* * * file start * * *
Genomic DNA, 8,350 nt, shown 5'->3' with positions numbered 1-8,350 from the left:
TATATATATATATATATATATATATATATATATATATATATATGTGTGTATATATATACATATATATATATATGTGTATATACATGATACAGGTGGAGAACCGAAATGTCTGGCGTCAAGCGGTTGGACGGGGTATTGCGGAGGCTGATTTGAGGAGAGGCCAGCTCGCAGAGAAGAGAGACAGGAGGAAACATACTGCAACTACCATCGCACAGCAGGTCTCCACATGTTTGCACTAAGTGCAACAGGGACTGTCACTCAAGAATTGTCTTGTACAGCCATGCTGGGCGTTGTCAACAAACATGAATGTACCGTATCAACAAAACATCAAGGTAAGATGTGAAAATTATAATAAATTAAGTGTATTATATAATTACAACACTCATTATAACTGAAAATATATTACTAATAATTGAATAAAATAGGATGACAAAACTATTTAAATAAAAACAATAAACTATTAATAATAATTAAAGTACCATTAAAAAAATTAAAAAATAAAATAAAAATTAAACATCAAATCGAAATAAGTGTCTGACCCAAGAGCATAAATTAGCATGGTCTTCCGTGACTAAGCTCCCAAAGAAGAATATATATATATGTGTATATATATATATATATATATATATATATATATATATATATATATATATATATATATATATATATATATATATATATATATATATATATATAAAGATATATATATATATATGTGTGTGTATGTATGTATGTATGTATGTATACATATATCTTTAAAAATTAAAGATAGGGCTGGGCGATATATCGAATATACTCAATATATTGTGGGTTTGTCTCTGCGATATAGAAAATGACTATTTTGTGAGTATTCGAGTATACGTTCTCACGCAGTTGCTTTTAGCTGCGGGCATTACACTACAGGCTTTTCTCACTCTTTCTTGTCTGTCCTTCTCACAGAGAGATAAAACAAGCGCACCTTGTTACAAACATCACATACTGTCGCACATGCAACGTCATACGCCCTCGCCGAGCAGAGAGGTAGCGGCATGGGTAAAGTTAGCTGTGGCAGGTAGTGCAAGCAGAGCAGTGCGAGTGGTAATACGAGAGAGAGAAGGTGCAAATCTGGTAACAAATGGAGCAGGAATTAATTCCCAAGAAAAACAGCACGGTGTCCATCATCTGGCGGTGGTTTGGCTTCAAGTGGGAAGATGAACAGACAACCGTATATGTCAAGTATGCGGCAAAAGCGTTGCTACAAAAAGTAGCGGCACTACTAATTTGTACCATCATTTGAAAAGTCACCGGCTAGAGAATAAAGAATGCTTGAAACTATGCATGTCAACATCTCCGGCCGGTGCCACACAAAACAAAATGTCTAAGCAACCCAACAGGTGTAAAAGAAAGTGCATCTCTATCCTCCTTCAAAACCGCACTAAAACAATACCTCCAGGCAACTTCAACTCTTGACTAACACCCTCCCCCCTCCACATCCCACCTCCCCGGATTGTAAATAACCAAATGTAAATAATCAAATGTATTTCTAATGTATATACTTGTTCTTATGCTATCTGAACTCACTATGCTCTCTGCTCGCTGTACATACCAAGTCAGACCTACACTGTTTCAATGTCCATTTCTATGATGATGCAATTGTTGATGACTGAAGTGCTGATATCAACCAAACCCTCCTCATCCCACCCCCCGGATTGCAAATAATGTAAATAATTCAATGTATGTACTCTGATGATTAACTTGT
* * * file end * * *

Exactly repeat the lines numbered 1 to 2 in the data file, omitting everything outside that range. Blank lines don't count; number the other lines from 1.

Genomic DNA, 8,350 nt, shown 5'->3' with positions numbered 1-8,350 from the left:
TATATATATATATATATATATATATATATATATATATATATATGTGTGTATATATATACATATATATATATATGTGTATATACATGATACAGGTGGAGAACCGAAATGTCTGGCGTCAAGCGGTTGGACGGGGTATTGCGGAGGCTGATTTGAGGAGAGGCCAGCTCGCAGAGAAGAGAGACAGGAGGAAACATACTGCAACTACCATCGCACAGCAGGTCTCCACATGTTTGCACTAAGTGCAACAGGGACTGTCACTCAAGAATTGTCTTGTACAGCCATGCTGGGCGTTGTCAACAAACATGAATGTACCGTATCAACAAAACATCAAGGTAAGATGTGAAAATTATAATAAATTAAGTGTATTATATAATTACAACACTCATTATAACTGAAAATATATTACTAATAATTGAATAAAATAGGATGACAAAACTATTTAAATAAAAACAATAAACTATTAATAATAATTAAAGTACCATTAAAAAAATTAAAAAATAAAATAAAAATTAAACATCAAATCGAAATAAGTGTCTGACCCAAGAGCATAAATTAGCATGGTCTTCCGTGACTAAGCTCCCAAAGAAGAATATATATATATGTGTATATATATATATATATATATATATATATATATATATATATATATATATATATATATATATATATATATATATATATATATATATATATATAAAGATATATATATATATATGTGTGTGTATGTATGTATGTATGTATGTATACATATATCTTTAAAAATTAAAGATAGGGCTGGGCGATATATCGAATATACTCAATATATTGTGGGTTTGTCTCTGCGATATAGAAAATGACTATTTTGTGAGTATTCGAGTATACGTTCTCACGCAGTTGCTTTTAGCTGCGGGCATTACACTACAGGCTTTTCTCACTCTTTCTTGTCTGTCCTTCTCACAGAGAGATAAAACAAGCGCACCTTGTTACAAACATCACATACTGTCGCACATGCAACGTCATACGCCCTCGCCGAGCAGAGAGGTAGCGGCATGGGTAAAGTTAGCTGTGGCAGGTAGTGCAAGCAGAGCAGTGCGAGTGGTAATACGAGAGAGAGAAGGTGCAAATCTGGTAACAAATGGAGCAGGAATTAATTCCCAAGAAAAACAGCACGGTGTCCATCATCTGGCGGTGGTTTGGCTTCAAGTGGGAAGATGAACAGACAACCGTATATGTCAAGTATGCGGCAAAAGCGTTGCTACAAAAAGTAGCGGCACTACTAATTTGTACCATCATTTGAAAAGTCACCGGCTAGAGAATAAAGAATGCTTGAAACTATGCATGTCAACATCTCCGGCCGGTGCCACACAAAACAAAATGTCTAAGCAACCCAACAGGTGTAAAAGAAAGTGCATCTCTATCCTCCTTCAAAACCGCACTAAAACAATACCTCCAGGCAACTTCAACTCTTGACTAACACCCTCCCCCCTCCACATCCCACCTCCCCGGATTGTAAATAACCAAATGTAAATAATCAAATGTATTTCTAATGTATATACTTGTTCTTATGCTATCTGAACTCACTATGCTCTCTGCTCGCTGTACATACCAAGTCAGACCTACACTGTTTCAATGTCCATTTCTATGATGATGCAATTGTTGATGACTGAAGTGCTGATATCAACCAAACCCTCCTCATCCCACCCCCCGGATTGCAAATAATGTAAATAATTCAATGTATGTACTCTGATGATTAACTTGT